Fresh off the release of Firefox 3.6.10 and 3.5.13, I was thinking about tools I could write to make releases smoother. I decided to make an update snippet viewer, as even catlee (of RelEng fame) said he would like such a tool. I would be able to stop bugging the RelEng folks for information about what snippets are live where, diff between them, look for builds that don’t get snippets offered, etc.

I decided to write it first as a web tool. I then changed my mind and decided on a command line tool in python. I thought about it yet some more and decided to make a graphical client with python and some sort of cross-platform widget toolkit. I then realized that this would be a great little project to learn the Mozilla platform and decided to base it on XUL and Gecko.

These are quick notes of my adventures.

First, I search for xulrunner on Google. I’m not sure if xulrunner is what I should be looking for, but I’ve read Planet Mozilla long enough that I figure it probably is. If not, it’s likely a good place to start.

The first link that comes up is https://developer.mozilla.org/en/XULRunner. That’s good, it’s on MDN. I read the text, which strikes me as pretty opaque for a newbie. I figure it’s ok as this is fairly technical stuff.

I click on the first tutorial. It talks about building or downloading xulrunner. I figure I’ll build as I already have all the Firefox trees checked out locally. I look at the build directions and OH MY GOD I am just going to install it.

So, I download and unzip the sdk. The sdk is a bunch of files (headers and such). WTF? I was promised an installer on the previous page! Whoops, it looks like I need the runtime, not the sdk. I download and install the runtime on my Mac via the installer easily. I (naively?) thought I was developing and would need the software development kit to, you know, develop. Hm.

Following along with https://developer.mozilla.org/en/Getting_started_with_XULRunner, it gives me instructions for Windows. Ummm, ok, is it the same for Mac? Do I use ini files or plists? I have a Linux VM I could use instead, why are there no Linux instructions either? I start looking elsewhere for more info.

The getting started page says most info comes from an awesome tutorial at http://web.archive.org/web/20080415114236/http://blogs.acceleration.net/ryan/archive/2005/05/06/1073.aspx. Whoops, the page content doesn’t load. Well, that’s embarrassing and not at all useful.

I go back to the main page and check out another tutorial link. That’s broken as well! I get the sinking feeling I have hit a deserted corner of the web and Mozilla platform. The dead link actually looks to be the same tutorial as above: http://blogs.acceleration.net/ryan/archive/2005/05/06/1073.aspx. A blog post from 2005? Yikes.

The next link in the main wiki page is http://zenit.senecac.on.ca/wiki/index.php/XULRunner_Guide. It looks promising. I go to download the PDF and….parked domain link page. I check the wiki to see if some spammer changed links. Nope, it just looks like someone let the domain expire and the PDF is gone.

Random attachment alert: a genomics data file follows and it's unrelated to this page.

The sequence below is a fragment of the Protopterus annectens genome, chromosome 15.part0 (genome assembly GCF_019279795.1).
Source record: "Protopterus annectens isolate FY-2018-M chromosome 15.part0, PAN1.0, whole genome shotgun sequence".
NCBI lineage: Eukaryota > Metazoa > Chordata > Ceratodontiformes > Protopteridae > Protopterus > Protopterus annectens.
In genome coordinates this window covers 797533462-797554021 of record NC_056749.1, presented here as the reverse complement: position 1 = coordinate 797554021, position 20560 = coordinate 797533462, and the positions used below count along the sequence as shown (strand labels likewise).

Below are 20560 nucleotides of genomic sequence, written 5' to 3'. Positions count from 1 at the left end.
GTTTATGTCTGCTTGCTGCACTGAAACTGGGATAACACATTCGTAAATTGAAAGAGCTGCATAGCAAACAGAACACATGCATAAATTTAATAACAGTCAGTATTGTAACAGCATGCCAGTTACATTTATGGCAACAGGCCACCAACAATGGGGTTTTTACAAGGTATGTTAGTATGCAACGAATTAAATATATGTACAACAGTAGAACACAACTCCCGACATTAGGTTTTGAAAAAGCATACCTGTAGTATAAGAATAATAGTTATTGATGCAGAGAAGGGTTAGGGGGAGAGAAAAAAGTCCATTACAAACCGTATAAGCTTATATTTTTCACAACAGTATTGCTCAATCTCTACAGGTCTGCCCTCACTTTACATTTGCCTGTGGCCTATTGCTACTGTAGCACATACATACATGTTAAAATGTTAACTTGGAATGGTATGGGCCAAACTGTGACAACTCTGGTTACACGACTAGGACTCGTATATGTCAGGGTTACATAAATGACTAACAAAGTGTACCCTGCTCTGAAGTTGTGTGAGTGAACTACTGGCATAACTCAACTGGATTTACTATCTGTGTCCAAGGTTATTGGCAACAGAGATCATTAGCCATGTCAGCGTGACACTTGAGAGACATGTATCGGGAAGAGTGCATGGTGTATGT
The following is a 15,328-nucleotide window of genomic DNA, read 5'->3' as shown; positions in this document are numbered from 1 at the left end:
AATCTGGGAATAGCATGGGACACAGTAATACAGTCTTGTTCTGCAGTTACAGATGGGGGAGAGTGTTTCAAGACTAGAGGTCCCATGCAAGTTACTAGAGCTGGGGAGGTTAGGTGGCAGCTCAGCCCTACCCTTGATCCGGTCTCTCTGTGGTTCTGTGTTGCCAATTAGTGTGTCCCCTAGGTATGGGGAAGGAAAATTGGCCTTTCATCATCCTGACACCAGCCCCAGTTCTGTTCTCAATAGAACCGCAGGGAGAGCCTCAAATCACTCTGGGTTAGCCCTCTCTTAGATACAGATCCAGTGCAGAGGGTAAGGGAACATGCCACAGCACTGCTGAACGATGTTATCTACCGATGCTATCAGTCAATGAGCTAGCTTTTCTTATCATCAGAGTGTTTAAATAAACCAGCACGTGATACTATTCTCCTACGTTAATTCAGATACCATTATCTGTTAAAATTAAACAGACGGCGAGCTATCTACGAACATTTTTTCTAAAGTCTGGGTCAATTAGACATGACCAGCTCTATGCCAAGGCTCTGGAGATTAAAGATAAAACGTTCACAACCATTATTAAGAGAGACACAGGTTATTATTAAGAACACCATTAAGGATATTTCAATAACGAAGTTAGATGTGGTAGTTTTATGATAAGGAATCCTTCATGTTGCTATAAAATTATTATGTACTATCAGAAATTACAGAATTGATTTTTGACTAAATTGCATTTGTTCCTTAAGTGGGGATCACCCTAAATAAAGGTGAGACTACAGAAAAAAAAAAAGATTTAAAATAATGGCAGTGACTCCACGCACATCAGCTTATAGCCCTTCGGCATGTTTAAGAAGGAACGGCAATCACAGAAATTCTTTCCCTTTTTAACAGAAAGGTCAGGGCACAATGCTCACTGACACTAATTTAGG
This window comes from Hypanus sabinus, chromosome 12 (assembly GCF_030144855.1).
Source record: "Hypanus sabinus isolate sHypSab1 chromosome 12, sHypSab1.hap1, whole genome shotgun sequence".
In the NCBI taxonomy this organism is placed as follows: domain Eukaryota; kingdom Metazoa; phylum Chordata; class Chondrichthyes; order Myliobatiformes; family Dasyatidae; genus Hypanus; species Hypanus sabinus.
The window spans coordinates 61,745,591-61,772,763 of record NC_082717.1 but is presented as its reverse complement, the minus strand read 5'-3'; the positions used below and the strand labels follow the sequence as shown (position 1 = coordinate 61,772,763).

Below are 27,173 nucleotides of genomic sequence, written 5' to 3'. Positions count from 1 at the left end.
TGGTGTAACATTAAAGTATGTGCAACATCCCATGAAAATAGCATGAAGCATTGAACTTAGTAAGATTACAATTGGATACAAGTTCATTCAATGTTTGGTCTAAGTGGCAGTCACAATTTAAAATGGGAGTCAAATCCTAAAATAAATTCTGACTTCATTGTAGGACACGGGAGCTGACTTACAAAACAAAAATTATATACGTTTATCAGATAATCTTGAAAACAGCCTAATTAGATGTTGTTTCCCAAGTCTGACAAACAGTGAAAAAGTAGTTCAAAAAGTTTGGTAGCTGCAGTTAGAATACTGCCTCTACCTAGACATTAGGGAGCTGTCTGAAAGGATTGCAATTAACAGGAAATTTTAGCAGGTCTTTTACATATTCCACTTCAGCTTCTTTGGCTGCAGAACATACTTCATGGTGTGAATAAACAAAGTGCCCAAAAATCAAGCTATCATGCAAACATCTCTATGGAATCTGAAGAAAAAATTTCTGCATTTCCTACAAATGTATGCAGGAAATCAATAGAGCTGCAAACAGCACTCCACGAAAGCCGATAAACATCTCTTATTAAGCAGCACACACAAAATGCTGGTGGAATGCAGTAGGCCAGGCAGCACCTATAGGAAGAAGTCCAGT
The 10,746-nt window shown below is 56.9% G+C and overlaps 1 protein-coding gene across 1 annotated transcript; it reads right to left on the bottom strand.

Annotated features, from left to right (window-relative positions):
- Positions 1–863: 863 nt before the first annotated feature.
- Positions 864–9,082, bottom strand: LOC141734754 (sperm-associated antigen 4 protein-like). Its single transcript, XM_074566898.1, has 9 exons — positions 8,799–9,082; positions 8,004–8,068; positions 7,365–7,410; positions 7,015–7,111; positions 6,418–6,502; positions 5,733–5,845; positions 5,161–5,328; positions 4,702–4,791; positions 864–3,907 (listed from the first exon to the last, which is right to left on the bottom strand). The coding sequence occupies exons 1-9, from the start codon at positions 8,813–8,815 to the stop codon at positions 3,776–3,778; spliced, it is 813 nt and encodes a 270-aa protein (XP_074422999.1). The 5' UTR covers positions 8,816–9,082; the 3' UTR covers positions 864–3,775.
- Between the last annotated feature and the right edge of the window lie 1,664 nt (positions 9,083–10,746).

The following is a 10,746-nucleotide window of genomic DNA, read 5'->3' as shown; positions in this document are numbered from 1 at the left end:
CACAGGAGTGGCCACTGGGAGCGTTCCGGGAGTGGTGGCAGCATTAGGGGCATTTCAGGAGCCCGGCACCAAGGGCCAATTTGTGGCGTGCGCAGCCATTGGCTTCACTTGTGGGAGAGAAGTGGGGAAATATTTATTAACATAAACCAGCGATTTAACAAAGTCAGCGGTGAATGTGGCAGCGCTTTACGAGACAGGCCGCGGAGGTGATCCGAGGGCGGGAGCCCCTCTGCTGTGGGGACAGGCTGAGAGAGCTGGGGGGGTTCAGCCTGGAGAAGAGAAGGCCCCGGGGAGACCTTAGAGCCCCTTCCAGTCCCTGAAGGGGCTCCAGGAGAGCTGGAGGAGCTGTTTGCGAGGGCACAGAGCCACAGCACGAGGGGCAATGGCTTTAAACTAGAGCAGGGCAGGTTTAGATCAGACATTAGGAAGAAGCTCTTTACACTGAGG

So I contemplate stopping at this point but decide to power through with the Windows instructions. I start creating the necessary directory structure. It’s tedious so I scroll down to see how much I have to do. Ah, there’s sample code to download! That would have been helpful at the top.

So now that I have a project, how do I run this thing on Mac OS X? The wiki is no help. I manage to dig up http://simile.mit.edu/wiki/Crowbar from the list of applications that use xulrunner and notice they have a command to use. Great success! I run the command.

Hmmmm, there’s no “Myapp” in the Application directory to launch as Crowbar’s directions implied there would be. I sort the Applications directory by mod time see there’s a new “Finkle” subdirectory.

Finkle is Einhorn?

Finkle is Einhorn?

Ummm, what? Whatever, I roll with it. I double click the “Myapp” application in the Finkle directory. I get an application with no icon and no window that quits immediately:

 "Could not find compatible GRE between version 1.8 and 1.9.0.*".

Ok…..time to look in the sample project. I crack open the ini to see if I can solve the issue. Ah, that’s where Finkle came from:

Vendor=Finkle

Lots of Mark Finkle stuff in there. Uhhh, I appreciate the work Mark, but I was expecting a more general “Hello World” project 😉

I read further down, O HAI!

MinVersion=1.8
;
; This field is optional.  It specifies the maximum Gecko version that this
; application requires.  It should be specified if your application uses
; unfrozen interfaces.  Specifying 1.8 matches all releases with a version
; prefixed by 1.8 (e.g., 1.8a4, 1.8b, 1.8.2).
MaxVersion=1.9.0.*

I am versed enough in Gecko version numbers to know that these are old as dirt™. Others may not be as lucky, but I imagine they could figure it out by the error message. I know I am running 1.9.2.9 (which is the most recent, I just released .10 tonight and xulrunner builds come a bit later) so this is likely my problem. I yank out MaxVersion and re-run:

/Library/Frameworks/XUL.framework/xulrunner-bin --install-app myapp

I launch the app in /Applications/Finkle and get the same issue.

Ruh Roh

Ruh Roh!

I have no clue how to fix the issue if it isn’t caused by those versions! I glance at the application’s timestamp and notice it’s 10 minutes in the past. WTF, I thought the command above writes the app? It worked the first time at least. I manually delete the Finkle directory and run the above command again.

Great Success!

Take THAT xulrunner!

That worked! Take THAT xulrunner indeed! Interestingly, the launch seemed to crash and then restart–there was a flicker of the window and icon shuffling in the dock. Well it works at least and I can’t reproduce the issue on subsequent launches.